- The Washington Times - Thursday, September 15, 2022

Pennsylvania Lt. Gov. John Fetterman is accusing Mehmet Oz, the Republican nominee for U.S. Senate, of being a snake oil salesman.

That is the message Mr. Fetterman, the Democratic nominee, is pumping into viewers’ homes in his latest campaign ad, warning voters that Mr. Oz has a history of selling bogus medical cures to an unsuspecting public.

The latest ad features a woman named Lynne from Indiana, Pennsylvania, who recalls watching Mr. Oz promote “magic” pills for everything on his syndicated TV show, “The Dr. Oz Show.”



“Raspberry Ketones. Sea Buckthorn. Alpha CycloDextrin. Yacon Syrup. Garcinia Cambogia,” she says.  “Dr. Oz pushed all those pills and he knew they didn’t really work.”

The ad then bounces to a video clip of Mr. Oz telling members of Congress in 2014 “there’s not a pill that’s going to help you lose weight without diet and exercise.”

He took advantage of his viewers,” Lynne says in the ad. “Now he expects us to trust him as a politician?”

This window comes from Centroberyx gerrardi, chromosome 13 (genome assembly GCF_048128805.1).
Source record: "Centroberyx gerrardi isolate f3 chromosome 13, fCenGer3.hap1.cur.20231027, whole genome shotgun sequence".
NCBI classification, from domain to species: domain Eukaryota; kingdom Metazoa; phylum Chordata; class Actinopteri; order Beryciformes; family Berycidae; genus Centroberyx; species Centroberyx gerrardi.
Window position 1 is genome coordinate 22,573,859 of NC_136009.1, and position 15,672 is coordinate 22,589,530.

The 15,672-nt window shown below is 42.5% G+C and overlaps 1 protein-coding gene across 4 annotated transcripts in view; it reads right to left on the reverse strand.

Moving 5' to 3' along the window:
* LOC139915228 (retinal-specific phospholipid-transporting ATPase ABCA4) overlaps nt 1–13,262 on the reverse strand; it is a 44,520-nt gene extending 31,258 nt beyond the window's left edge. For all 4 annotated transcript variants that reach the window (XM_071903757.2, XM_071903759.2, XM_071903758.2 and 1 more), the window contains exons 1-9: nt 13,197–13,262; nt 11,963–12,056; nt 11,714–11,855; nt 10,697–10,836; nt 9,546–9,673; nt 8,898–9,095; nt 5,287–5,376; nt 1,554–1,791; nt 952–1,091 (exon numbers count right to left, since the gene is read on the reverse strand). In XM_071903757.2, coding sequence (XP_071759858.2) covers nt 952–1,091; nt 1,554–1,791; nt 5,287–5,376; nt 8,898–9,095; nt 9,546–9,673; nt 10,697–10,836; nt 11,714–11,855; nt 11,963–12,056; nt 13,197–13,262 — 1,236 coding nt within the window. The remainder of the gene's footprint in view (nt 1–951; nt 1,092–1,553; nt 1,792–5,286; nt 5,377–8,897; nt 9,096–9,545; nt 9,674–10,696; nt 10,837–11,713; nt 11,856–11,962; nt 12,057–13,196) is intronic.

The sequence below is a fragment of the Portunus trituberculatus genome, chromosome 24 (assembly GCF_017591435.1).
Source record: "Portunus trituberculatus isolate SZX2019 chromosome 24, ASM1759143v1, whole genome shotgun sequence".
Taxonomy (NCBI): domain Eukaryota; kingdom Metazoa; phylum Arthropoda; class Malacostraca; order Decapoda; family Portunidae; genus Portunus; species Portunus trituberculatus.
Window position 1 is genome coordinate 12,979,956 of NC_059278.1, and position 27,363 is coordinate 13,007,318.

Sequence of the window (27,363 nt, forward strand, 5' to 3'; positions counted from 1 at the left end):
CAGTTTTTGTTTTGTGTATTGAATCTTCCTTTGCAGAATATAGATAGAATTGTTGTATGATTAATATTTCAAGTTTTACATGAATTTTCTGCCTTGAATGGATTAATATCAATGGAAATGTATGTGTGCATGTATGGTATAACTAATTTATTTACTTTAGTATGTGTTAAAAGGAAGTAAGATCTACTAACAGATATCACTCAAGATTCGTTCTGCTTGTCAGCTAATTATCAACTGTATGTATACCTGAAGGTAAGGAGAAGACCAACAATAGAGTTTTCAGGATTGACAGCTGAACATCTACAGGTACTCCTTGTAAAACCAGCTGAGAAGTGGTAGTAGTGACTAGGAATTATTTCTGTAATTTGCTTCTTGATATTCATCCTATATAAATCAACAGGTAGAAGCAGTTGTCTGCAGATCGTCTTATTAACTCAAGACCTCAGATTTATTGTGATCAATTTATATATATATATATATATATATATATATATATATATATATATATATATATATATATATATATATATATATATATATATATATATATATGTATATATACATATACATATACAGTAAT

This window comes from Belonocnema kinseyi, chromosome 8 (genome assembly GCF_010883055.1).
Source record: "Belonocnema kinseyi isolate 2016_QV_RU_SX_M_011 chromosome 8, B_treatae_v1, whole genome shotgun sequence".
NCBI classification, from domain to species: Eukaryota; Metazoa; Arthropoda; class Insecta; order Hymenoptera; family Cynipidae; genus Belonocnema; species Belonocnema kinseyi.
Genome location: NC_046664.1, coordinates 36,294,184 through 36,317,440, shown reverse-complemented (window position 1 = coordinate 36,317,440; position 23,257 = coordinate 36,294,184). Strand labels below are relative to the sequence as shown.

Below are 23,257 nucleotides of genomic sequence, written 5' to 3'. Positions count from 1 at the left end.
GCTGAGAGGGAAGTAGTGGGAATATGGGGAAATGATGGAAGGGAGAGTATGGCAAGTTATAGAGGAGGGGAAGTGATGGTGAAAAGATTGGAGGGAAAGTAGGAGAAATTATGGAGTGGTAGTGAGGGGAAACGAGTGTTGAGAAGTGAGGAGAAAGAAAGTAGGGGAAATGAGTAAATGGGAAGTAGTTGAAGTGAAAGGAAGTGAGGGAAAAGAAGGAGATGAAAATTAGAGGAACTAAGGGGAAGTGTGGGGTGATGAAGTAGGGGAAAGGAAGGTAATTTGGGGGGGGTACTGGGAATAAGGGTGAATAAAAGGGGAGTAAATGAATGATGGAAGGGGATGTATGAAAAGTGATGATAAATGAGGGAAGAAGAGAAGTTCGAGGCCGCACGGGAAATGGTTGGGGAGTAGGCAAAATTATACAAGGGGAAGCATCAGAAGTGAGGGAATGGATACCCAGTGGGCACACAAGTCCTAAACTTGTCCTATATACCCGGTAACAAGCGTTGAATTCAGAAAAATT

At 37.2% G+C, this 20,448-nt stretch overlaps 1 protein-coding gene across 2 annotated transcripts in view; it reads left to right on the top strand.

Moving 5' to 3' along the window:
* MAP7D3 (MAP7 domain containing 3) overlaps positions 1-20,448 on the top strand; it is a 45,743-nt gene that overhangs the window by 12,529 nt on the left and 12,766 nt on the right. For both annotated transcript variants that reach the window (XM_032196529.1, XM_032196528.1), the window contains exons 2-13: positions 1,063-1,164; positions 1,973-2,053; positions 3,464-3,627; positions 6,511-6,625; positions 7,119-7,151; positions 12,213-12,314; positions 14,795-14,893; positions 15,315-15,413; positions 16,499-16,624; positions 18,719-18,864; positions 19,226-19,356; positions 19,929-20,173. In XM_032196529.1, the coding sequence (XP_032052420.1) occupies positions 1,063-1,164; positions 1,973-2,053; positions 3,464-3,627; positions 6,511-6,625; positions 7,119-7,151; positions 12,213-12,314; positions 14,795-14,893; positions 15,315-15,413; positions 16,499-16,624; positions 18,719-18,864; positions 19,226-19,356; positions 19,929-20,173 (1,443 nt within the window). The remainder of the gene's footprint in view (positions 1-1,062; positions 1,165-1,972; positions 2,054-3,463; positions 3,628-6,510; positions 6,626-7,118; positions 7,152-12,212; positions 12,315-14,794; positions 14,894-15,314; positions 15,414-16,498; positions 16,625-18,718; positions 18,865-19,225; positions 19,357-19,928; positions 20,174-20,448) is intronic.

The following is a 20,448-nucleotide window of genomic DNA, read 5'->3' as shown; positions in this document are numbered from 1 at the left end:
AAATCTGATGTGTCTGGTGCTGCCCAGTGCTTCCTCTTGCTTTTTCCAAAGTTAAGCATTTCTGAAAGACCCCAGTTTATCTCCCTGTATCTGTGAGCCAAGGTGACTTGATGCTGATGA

“Fughettaboutit,” she adds.

Mr. Fetterman leads the Trump-backed Mr. Oz in the polls less than two months out from Election Day after pounding home the message that Mr. Oz is a wealthy carpetbagger who is out of touch with the challenges facing working class voters.

The clashes between the candidates have escalated in recent weeks, with Mr. Oz shining a spotlight on Mr. Fetterman‘s health months after he suffered a stroke.

Mr. Oz has questioned whether Mr. Fetterman has shied away from debates because he wants to hide his liberal policy views from voters. Mr. Oz also has questioned whether the lingering side effects from the health scare make Mr. Fetterman unfit for the job.

The new Fetterman ad rehashes some of the criticism Mr. Oz has faced in the past for promoting weight loss products that are not backed by science.

Mr. Oz appeared before a Senate panel in 2014 to discuss diet scams and some of the weight-loss products he touted on his program. He vouched for 80% of the products.

He said the pills he advocates for are safe and effective — so much so he has given the products to members of his family.

“I do personally believe in the items I talk about in the show,” Mr. Oz said at the time. “I passionately study them.”

“I recognize that, oftentimes, they don’t have the scientific muster to present as fact,” he said.

• Seth McLaughlin can be reached at smclaughlin@washingtontimes.com.

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